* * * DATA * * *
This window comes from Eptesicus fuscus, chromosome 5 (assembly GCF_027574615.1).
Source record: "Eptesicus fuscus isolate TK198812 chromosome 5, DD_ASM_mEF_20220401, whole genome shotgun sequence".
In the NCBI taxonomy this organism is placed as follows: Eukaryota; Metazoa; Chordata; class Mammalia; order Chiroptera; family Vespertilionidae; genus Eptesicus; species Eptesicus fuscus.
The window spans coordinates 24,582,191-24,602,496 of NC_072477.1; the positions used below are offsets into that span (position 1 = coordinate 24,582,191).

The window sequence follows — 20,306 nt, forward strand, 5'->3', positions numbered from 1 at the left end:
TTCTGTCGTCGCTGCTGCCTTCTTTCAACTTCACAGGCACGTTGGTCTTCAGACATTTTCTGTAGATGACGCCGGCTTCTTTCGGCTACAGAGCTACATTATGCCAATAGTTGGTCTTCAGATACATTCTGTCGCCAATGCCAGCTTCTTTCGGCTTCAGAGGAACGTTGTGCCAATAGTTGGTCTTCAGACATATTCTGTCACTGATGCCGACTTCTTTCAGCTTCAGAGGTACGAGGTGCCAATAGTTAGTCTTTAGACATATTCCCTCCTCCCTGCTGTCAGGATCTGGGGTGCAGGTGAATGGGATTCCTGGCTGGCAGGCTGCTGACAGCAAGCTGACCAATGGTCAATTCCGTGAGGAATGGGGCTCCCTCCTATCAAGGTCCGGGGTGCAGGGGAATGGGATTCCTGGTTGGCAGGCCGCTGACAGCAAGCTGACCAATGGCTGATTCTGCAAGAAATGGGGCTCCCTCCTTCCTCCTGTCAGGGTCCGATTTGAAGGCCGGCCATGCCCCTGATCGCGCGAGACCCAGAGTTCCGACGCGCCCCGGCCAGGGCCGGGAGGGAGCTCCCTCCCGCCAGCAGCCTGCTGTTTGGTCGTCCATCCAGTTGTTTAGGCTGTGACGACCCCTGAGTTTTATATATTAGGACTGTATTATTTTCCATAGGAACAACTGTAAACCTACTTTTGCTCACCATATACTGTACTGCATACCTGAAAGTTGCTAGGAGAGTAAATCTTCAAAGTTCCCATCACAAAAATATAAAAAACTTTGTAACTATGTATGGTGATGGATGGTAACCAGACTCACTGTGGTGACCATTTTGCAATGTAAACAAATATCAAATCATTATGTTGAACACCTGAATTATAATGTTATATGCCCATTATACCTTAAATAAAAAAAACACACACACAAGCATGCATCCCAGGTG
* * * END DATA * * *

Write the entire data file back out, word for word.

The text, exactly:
This window comes from Eptesicus fuscus, chromosome 5 (assembly GCF_027574615.1).
Source record: "Eptesicus fuscus isolate TK198812 chromosome 5, DD_ASM_mEF_20220401, whole genome shotgun sequence".
In the NCBI taxonomy this organism is placed as follows: Eukaryota; Metazoa; Chordata; class Mammalia; order Chiroptera; family Vespertilionidae; genus Eptesicus; species Eptesicus fuscus.
The window spans coordinates 24,582,191-24,602,496 of NC_072477.1; the positions used below are offsets into that span (position 1 = coordinate 24,582,191).

The window sequence follows — 20,306 nt, forward strand, 5'->3', positions numbered from 1 at the left end:
TTCTGTCGTCGCTGCTGCCTTCTTTCAACTTCACAGGCACGTTGGTCTTCAGACATTTTCTGTAGATGACGCCGGCTTCTTTCGGCTACAGAGCTACATTATGCCAATAGTTGGTCTTCAGATACATTCTGTCGCCAATGCCAGCTTCTTTCGGCTTCAGAGGAACGTTGTGCCAATAGTTGGTCTTCAGACATATTCTGTCACTGATGCCGACTTCTTTCAGCTTCAGAGGTACGAGGTGCCAATAGTTAGTCTTTAGACATATTCCCTCCTCCCTGCTGTCAGGATCTGGGGTGCAGGTGAATGGGATTCCTGGCTGGCAGGCTGCTGACAGCAAGCTGACCAATGGTCAATTCCGTGAGGAATGGGGCTCCCTCCTATCAAGGTCCGGGGTGCAGGGGAATGGGATTCCTGGTTGGCAGGCCGCTGACAGCAAGCTGACCAATGGCTGATTCTGCAAGAAATGGGGCTCCCTCCTTCCTCCTGTCAGGGTCCGATTTGAAGGCCGGCCATGCCCCTGATCGCGCGAGACCCAGAGTTCCGACGCGCCCCGGCCAGGGCCGGGAGGGAGCTCCCTCCCGCCAGCAGCCTGCTGTTTGGTCGTCCATCCAGTTGTTTAGGCTGTGACGACCCCTGAGTTTTATATATTAGGACTGTATTATTTTCCATAGGAACAACTGTAAACCTACTTTTGCTCACCATATACTGTACTGCATACCTGAAAGTTGCTAGGAGAGTAAATCTTCAAAGTTCCCATCACAAAAATATAAAAAACTTTGTAACTATGTATGGTGATGGATGGTAACCAGACTCACTGTGGTGACCATTTTGCAATGTAAACAAATATCAAATCATTATGTTGAACACCTGAATTATAATGTTATATGCCCATTATACCTTAAATAAAAAAAACACACACACAAGCATGCATCCCAGGTG